Compiling, Linking, and Linq-ing
Reading through Rick's Flat File post, had me thinking about the benefits of having LINQ at your fingertips.
It strikes me that the process of figuring out which variables you're touching when you're compiling a line of code is really a database query. Scoping and the semantics of scoping are part of the query (as well as how the database has been built).
Further, the actual link of a completed compile (whether or not it's being done at build time or run time), is another query.
The process of compilation should really be the process of building up a database.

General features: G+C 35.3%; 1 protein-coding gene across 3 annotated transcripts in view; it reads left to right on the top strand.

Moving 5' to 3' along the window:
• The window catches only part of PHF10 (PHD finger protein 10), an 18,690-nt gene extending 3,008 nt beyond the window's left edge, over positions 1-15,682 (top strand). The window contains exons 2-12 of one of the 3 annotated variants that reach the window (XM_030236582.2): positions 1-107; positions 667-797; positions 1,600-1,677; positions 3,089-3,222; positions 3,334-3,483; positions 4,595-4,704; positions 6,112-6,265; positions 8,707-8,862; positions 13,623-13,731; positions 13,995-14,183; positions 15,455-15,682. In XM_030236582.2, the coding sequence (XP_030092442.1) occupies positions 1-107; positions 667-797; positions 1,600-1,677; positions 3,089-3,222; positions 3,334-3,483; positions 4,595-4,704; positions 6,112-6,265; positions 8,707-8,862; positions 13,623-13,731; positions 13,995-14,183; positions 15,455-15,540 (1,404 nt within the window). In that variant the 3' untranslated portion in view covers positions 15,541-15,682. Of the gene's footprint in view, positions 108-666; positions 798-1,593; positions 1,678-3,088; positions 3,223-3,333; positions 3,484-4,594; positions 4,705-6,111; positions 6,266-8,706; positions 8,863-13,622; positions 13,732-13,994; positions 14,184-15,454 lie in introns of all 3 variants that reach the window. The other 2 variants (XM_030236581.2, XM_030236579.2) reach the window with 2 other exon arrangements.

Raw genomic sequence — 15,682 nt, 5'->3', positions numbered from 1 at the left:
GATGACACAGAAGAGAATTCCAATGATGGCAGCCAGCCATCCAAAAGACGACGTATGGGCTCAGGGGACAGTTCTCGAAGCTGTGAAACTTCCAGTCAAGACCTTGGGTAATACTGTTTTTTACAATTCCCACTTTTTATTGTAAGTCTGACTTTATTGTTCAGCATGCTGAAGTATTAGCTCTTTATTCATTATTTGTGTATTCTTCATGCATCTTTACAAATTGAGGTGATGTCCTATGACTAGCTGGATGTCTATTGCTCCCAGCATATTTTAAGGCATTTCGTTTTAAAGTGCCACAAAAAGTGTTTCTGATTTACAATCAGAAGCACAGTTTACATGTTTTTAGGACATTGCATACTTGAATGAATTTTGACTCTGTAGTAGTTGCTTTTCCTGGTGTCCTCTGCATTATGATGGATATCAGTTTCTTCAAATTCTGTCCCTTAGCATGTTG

That then ties into Rick's query as to why we're not using a database for our source instead of a flat file. One answer is that we could be. If there is a reflexive transformation that can turn a file into blobs, than we could already be there.
The reason to keep source in flat files has as much to do with tradition as it does with human factors. People are very aware of space and spatial layout of things and this translates naturally into flat files. People develop a familiarity with the layout of a file and can navigate very efficiently to the right location within it via muscle memory. Taking that away, is to take away a significant information management skill. It is important to replace it with one or more navigational methods that leverage similar or better skills.